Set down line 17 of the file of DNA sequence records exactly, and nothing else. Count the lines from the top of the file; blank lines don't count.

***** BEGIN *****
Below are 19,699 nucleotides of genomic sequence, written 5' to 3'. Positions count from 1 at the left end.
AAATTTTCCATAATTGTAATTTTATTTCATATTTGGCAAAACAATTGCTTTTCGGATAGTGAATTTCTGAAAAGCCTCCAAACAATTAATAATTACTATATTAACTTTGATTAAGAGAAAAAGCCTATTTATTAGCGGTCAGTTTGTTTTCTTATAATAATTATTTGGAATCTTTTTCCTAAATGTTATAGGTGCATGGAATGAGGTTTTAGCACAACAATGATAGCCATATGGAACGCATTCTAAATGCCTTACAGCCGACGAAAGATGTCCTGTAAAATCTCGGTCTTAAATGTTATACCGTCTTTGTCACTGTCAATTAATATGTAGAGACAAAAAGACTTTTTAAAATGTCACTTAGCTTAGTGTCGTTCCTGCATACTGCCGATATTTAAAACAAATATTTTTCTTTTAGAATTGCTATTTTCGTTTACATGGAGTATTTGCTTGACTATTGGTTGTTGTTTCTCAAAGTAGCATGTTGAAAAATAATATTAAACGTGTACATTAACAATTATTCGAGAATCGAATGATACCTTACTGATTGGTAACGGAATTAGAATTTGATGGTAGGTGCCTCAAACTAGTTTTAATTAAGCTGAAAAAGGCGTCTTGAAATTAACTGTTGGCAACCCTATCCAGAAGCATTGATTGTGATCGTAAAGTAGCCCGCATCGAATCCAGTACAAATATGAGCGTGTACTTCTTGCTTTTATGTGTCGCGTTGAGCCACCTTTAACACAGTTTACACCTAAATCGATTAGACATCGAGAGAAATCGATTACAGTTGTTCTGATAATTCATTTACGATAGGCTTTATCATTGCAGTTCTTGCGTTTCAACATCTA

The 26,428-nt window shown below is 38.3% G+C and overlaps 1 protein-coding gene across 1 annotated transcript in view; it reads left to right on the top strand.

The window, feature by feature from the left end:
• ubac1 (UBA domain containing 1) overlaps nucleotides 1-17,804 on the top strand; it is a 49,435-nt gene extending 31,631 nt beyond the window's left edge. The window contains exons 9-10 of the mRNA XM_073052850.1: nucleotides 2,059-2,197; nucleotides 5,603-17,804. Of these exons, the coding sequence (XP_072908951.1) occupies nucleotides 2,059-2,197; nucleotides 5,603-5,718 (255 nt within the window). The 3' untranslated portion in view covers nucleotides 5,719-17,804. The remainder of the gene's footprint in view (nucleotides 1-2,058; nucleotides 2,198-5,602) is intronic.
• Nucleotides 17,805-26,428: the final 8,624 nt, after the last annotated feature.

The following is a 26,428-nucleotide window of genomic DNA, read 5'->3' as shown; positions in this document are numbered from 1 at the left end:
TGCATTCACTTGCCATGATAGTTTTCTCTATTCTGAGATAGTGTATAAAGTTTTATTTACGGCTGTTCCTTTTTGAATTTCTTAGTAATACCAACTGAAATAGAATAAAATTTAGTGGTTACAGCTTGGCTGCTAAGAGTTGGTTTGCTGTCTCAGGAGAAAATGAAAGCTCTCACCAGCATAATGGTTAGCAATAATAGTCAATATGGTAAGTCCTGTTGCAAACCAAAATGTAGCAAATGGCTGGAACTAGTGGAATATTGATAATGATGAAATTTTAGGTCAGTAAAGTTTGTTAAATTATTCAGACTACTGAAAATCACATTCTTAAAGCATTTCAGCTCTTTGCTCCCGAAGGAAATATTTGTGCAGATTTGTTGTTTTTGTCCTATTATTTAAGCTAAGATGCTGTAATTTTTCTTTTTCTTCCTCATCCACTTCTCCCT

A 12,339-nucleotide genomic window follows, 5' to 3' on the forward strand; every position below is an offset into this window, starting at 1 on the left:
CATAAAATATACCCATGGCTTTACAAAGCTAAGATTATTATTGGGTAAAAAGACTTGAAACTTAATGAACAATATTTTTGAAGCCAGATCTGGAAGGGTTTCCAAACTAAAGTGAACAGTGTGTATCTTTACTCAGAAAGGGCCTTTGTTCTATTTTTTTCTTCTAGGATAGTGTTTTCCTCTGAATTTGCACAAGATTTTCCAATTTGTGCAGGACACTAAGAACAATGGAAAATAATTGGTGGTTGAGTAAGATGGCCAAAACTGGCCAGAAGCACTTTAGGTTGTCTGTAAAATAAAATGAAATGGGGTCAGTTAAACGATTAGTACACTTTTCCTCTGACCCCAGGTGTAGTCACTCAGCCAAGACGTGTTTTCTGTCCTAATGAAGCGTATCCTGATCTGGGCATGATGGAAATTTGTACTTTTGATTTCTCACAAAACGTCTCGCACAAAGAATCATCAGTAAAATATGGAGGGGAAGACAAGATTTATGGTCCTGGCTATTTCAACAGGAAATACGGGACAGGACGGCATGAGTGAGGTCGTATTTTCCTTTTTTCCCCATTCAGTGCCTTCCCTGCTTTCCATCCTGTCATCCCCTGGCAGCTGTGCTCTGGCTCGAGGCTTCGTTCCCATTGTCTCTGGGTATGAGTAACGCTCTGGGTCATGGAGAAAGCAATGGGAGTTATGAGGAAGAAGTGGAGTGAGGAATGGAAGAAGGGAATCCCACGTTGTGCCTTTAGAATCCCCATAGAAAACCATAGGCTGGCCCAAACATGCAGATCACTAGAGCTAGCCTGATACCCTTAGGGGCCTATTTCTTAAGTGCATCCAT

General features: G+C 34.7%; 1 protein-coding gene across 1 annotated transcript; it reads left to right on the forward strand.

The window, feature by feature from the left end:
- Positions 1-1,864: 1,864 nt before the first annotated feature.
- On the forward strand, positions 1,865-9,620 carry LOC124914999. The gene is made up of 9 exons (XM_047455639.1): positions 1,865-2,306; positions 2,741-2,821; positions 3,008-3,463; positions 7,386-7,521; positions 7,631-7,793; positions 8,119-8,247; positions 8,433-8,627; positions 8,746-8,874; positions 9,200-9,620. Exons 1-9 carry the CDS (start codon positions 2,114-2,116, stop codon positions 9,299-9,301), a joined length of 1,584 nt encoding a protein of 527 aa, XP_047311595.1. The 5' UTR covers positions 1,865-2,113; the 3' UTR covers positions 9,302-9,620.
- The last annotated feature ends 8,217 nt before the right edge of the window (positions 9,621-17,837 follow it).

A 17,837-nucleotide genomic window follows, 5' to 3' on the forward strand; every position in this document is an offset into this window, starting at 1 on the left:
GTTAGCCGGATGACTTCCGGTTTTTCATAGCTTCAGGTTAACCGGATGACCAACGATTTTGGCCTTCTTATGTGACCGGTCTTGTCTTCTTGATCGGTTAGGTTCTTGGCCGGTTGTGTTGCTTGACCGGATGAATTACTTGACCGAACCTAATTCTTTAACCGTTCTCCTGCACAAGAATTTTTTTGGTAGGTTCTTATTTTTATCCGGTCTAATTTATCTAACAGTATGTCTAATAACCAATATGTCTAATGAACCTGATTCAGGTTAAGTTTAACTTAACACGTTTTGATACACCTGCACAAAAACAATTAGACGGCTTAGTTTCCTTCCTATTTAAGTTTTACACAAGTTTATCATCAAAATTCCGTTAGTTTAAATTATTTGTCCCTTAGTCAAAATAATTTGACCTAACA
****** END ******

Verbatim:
GTTAGCCGGATGACTTCCGGTTTTTCATAGCTTCAGGTTAACCGGATGACCAACGATTTTGGCCTTCTTATGTGACCGGTCTTGTCTTCTTGATCGGTTAGGTTCTTGGCCGGTTGTGTTGCTTGACCGGATGAATTACTTGACCGAACCTAATTCTTTAACCGTTCTCCTGCACAAGAATTTTTTTGGTAGGTTCTTATTTTTATCCGGTCTAATTTATCTAACAGTATGTCTAATAACCAATATGTCTAATGAACCTGATTCAGGTTAAGTTTAACTTAACACGTTTTGATACACCTGCACAAAAACAATTAGACGGCTTAGTTTCCTTCCTATTTAAGTTTTACACAAGTTTATCATCAAAATTCCGTTAGTTTAAATTATTTGTCCCTTAGTCAAAATAATTTGACCTAACA